JAKARTA, Indonesia - The Indonesian government has announced it will reduce import tariffs on vehicles next year. The government sees this as the final cut in MFN (most favored nation) tariff rates as required under World Trade Organization regulations. Import tariffs on completely knocked down (CKD) products are reduced by 33 percent.
Some of the smaller players in this market are expected to get a boost from the news, especially those who assemble their vehicles in Indonesia and have to compete against the dominant Japanese manufacturers. Among these are Hyundai, Kia, Peugeot, and even luxury-carmakers Mercedes-Benz and BMW. For importers of luxury cars such as Volvo and Audi, the benefits will be more marginal.
The CKD tariff cuts will also provide some encouragement to those manufacturers that have expressed an interest in establishing new assembly operations in the country, including Volkswagen, China's Geely and also General Motors - which ceased local production of the Blazer SUV in the early 2000s.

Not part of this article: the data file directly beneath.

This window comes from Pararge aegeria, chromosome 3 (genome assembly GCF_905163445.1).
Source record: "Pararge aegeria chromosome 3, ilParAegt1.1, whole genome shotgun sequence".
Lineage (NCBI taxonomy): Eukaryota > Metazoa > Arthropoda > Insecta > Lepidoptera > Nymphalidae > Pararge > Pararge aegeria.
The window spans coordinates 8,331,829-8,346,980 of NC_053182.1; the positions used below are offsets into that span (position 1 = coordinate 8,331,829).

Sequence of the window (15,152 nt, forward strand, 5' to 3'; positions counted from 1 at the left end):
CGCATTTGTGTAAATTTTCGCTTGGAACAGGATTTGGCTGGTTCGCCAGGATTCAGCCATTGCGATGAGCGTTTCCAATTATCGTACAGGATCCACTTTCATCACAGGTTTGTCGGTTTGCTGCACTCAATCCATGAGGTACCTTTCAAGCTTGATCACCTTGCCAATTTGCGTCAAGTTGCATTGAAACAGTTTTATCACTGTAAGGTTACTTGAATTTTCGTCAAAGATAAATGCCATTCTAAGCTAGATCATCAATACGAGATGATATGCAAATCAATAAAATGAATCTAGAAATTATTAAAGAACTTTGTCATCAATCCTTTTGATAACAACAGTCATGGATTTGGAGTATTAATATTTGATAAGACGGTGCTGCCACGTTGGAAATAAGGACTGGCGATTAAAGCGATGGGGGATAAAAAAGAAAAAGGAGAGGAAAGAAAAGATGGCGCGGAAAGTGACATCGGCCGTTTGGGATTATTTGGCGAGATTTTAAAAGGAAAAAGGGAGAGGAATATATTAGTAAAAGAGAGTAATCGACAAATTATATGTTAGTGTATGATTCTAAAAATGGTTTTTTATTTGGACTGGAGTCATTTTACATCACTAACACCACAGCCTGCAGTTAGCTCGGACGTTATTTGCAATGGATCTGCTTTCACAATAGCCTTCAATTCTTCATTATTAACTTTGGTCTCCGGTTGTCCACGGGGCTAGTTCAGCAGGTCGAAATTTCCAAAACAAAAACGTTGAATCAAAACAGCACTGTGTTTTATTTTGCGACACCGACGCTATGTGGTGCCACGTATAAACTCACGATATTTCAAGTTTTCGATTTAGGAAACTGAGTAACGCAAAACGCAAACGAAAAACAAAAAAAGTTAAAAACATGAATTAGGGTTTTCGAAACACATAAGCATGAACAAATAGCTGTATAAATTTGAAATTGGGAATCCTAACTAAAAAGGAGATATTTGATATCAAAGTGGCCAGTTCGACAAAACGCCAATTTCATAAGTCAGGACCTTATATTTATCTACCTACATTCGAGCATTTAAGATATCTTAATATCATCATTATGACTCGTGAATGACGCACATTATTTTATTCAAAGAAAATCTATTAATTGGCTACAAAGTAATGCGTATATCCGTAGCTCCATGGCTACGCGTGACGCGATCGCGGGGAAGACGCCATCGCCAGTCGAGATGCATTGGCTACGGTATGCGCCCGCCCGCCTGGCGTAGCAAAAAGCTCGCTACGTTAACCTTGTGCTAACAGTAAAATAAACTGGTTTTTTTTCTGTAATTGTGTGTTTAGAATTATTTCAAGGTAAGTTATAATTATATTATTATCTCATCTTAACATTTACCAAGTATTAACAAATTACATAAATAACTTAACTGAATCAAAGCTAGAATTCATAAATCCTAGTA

Current tariffs on vehicles imported under bilateral and regional trade agreements such as the ASEAN Free Trade Agreement (AFTA) will not be affected. Duties on completely built (CBU) vehicles imported from qualifying member countries will remain at a maximum of 5 percent.
According to Budi Darmadi, director general for transportation at the Ministry of Finance, MFN import tariffs on completely built up passenger cars will be cut from the current 45 percent to 40 percent, while those on completely knocked down (CKD) imports will fall from 15 to 10 percent. The WTO requires MFN rates be no higher than 40 percent beginning in 2012.
Darmadi said his government will maintain the critical difference, now 30 percentage points, between CBU and CKD tariffs rates to ensure that local assembly remains competitive. Companies, he believes, would choose only to import cars if the gap was much smaller.